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And in the North and the West, that system was not as sort of visible, even though it was still there. So I think that the - those sundown towns, I mean, there were - you know, they were all over. And that racism that was throughout the country, these were specific places where African-Americans were either run out of the towns for various reason, or they just never allowed African-Americans to live in that town.
DAVIES: You know, when a lot of us are on a road trip, you take for granted that when it's lunchtime, you know, you could find a restaurant, or maybe you want to grab some food to eat in the car or go to a grocery store and get stuff for a picnic. An African-American family in this era faced a whole different challenges. They really had to think hard and prepare before they left, didn't they?
You know, at the screenings that we've had, we've had people stand up after the screenings and talk about how they remember, you know, their mom wrapping the fried chicken to bring on the road and the fruit that they would bring. And - you know, and they would just drive and not stop, or they knew only where to stop, specific places. We had one woman say, you know, she never knew why we only went to certain places.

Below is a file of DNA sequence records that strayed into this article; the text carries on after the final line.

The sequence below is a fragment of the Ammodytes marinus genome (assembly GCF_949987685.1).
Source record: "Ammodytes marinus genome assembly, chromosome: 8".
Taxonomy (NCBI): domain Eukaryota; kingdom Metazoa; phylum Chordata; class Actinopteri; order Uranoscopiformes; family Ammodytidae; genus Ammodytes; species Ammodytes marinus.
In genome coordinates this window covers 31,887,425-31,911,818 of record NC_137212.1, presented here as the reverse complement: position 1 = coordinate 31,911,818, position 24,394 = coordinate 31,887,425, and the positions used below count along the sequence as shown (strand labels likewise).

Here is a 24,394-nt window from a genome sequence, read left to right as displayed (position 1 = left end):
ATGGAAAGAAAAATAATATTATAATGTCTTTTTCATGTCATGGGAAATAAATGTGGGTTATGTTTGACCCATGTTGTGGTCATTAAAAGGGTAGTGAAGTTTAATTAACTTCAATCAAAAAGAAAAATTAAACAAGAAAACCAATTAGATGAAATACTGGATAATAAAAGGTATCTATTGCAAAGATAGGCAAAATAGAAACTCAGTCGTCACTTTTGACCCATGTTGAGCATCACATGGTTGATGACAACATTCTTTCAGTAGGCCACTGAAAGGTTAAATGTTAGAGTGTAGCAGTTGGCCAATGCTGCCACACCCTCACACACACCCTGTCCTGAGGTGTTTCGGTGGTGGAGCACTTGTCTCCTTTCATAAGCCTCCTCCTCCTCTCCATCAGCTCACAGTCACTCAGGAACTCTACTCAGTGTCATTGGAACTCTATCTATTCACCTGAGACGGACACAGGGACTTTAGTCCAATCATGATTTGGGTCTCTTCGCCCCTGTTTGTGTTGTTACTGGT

But, you know, as she got older, she knew that that was because they were using the Green Book. The family was using the Green Book and only going to the places that were designated. And they did. They had to prepare for these long journeys. That's hard to plan. How did people figure out how to do that? RICHEN: Well, a lot of times there were, you know - you used the Green Book to figure out where you could do that, where there were gas stations and restaurants.
You had to go on the side of the road. I think that one of the things that is interesting is Rosa Parks, before she was, you know, the woman that we know who refused to give up her seat on the bus, she worked investigating harassment of African-American women in the South. And one of the places that African-American women were most vulnerable was on public transportation or on train stations because they could not - they didn't have access to the facilities and had to go in the open sometimes.